World's Largest Offshore Wind Turbine Unveiled in Fukushima
Japan officially unveiled today its 7 megawatt (MW) wind turbine, the world's largest offshore turbine to date. It is slated to be operational by September.
— You&Me ECHO (@yumisophia) June 22, 2015
The Fukushima Wind Project, located about 12 miles off the coast of Fukushima, installed a 2 MW wind turbine in November 2013. The turbines are part of a pilot project led by Marubeni Co. and funded by the Japanese government with research and support from several public and private organizations, including the University of Tokyo and Mitsubishi Heavy Industries.
The new turbine, which will tower 220 meters above the sea, will transmit electricity to the grid via submarine cable, according to The Japan Times. The government has allocated 50 billion yen ($405 million) for the project, which allows turbines to float in areas that are "too deep for traditional towers fixed to the seafloor," says Bloomberg News. There are plans to add a third floating turbine with a generating capacity of 5 MW later in the year, which will bring the total output capacity of the project to 14 MW.
Offshore turbines, which have garnered a lot of support in Japan after the Fukushima disaster, "enjoy the benefit of more stable wind than onshore models, and are more efficient because they are not hampered by the constraints posed by land and transportation," says The Japan Times.
“Countries are exploring floating offshore wind technology and Japan is in a sense at the same level with Norway and Portugal,” which have about 2 MW of offshore wind generating capacity, Yasuhiro Matsuyama, a trade ministry official in charge of clean energy projects, told Bloomberg News.
In the U.S., Deepwater Wind broke ground (or should I say broke water) this spring on the country's first offshore wind farm off the coast of Rhode Island. When it is finished, the five turbines will have a generating capacity of 30 MW.
YOU MIGHT ALSO LIKE
As the Trump administration moves full speed ahead on boosting the oil and fossil fuel industry, opposition to increased pipeline construction is cropping up in different communities around the country.
By Simon Evans
Last Saturday, two dead whales washed up on the coast of Suffolk, in eastern England, and a third was spotted floating at sea.
What happened next illustrates how news can spread and evolve into misinformation, when reported by journalists rushing to publish before confirming basic facts or sourcing their own quotes.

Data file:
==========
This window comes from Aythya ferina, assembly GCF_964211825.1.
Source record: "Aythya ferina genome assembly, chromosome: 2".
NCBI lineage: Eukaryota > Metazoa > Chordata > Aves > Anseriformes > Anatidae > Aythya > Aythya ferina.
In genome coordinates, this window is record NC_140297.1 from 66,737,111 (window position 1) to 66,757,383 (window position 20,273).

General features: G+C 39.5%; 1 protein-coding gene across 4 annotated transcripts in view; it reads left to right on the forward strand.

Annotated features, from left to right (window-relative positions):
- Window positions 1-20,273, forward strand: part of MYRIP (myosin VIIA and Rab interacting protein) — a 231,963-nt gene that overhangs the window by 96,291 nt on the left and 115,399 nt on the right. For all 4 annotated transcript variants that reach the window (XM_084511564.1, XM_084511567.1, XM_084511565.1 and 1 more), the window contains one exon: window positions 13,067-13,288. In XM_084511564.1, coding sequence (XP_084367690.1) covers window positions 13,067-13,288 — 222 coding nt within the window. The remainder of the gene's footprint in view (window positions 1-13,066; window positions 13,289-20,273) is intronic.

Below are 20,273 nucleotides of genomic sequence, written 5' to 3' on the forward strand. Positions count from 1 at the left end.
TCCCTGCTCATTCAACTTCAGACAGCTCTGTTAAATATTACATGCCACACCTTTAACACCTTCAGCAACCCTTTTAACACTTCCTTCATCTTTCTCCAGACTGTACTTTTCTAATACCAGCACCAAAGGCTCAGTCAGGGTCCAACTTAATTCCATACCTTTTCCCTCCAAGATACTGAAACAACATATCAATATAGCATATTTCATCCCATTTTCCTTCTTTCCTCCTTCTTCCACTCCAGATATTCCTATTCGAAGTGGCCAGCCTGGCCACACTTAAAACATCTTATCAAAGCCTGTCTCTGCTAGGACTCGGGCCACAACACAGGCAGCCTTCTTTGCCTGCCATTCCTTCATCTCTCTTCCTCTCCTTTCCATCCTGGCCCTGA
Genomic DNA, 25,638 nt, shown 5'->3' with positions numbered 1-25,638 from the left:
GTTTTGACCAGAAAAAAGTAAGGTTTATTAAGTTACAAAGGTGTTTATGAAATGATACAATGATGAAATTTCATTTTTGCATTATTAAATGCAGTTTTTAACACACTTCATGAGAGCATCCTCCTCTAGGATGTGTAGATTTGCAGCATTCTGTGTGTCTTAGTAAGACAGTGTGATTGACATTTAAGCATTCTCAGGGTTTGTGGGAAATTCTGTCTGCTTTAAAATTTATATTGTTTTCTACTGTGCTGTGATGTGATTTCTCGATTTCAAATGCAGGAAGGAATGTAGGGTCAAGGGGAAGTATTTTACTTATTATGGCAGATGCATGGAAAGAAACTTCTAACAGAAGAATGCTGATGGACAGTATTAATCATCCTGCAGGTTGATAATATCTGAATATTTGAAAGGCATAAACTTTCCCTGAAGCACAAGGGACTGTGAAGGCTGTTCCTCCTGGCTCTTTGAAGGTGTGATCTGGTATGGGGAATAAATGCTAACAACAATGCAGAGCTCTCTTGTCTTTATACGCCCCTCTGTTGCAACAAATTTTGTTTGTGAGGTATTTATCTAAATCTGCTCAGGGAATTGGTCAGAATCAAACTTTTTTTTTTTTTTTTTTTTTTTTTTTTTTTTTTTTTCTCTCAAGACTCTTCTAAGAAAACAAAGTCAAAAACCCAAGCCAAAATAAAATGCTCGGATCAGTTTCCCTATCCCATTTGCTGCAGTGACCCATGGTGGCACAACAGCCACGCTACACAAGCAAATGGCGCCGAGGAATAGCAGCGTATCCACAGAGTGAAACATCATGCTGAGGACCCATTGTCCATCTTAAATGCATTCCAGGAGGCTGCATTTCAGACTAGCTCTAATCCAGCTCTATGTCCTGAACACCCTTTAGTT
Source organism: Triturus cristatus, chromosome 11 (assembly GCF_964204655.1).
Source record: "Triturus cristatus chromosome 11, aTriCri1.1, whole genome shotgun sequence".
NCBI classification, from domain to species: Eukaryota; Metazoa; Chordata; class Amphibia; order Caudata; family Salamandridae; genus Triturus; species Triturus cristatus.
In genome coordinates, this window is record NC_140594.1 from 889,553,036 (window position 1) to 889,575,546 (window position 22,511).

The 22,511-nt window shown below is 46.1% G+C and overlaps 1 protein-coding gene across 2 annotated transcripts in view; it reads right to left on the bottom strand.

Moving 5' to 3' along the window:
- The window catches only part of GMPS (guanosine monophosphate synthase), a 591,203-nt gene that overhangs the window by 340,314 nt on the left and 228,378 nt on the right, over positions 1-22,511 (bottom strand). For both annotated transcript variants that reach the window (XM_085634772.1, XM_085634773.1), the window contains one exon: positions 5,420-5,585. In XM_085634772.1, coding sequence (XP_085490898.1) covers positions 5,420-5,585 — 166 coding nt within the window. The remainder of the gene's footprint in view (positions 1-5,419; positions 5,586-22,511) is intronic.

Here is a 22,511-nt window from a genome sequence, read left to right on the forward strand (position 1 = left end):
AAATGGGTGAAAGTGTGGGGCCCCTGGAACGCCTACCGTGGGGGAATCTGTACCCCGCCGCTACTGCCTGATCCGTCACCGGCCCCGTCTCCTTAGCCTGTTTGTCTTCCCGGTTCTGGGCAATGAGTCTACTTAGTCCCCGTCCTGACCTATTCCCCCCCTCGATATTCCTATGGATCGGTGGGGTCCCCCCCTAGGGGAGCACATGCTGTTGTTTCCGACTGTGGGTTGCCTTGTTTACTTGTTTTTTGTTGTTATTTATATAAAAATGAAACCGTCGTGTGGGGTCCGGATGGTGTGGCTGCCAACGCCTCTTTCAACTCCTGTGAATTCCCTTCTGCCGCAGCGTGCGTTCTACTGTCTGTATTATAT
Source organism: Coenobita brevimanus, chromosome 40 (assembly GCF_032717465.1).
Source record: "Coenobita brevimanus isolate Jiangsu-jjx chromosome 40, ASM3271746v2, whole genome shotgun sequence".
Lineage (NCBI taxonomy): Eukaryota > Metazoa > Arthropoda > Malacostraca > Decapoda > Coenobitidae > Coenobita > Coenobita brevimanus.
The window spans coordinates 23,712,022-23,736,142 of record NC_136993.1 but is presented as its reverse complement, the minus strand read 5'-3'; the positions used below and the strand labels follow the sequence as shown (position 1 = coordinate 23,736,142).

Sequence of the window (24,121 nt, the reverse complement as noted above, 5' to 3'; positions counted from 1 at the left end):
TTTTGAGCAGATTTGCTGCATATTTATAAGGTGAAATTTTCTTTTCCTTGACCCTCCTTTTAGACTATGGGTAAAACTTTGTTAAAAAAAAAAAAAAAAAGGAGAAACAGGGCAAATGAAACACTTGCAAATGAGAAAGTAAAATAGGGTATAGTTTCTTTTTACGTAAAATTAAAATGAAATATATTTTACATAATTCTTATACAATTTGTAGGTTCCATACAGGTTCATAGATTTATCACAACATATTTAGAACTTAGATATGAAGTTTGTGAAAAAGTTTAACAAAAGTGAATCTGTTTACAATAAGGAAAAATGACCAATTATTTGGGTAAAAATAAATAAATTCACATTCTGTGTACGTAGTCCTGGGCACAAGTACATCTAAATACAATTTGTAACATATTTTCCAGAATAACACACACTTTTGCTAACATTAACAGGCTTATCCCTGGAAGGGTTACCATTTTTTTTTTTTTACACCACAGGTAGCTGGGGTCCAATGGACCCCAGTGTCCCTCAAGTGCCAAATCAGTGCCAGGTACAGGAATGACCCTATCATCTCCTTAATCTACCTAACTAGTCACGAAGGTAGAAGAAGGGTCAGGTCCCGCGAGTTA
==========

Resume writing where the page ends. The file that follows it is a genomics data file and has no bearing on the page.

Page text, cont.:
By Monica Amarelo and Paul Pestano
Sun safety is a crucial part of any outdoor activity for kids, and sunscreen can help protect children's skin from harmful ultraviolet rays. Kids often get sunburned when they're outside unprotected for longer than expected. Parents need to plan ahead and keep sun protection handy in their cars or bags.
By Joe McCarthy
A lot of people take part in community clean-up efforts—spending a Saturday morning picking up litter in a park, mowing an overgrown field or painting a fence.
A coalition of conservation groups and others announced Thursday that a historic number of comments and petitions of support have been submitted to the U.S. Department of the Interior in support of Bears Ears National Monument. Despite the entirely inadequate 15-day comment period ending on May 26, more than 685,000 comments in support of Bears Ears National Monument have been collected.
By Lena Moffitt
An oil tanker in Mead, Colorado exploded, killing one and injuring three on Thursday. Authorities are continuing to investigate the cause of the explosion.
In an unusual procedural move, the American Petroleum Institute (API) and American Fuel & Petrochemical Manufacturers filed motions Thursday requesting the court's permission to withdraw from the Juliana v. US climate lawsuit, brought by 21 young people. The associations are following the lead of the National Association of Manufacturers, who filed a similar motion to withdraw on May 22.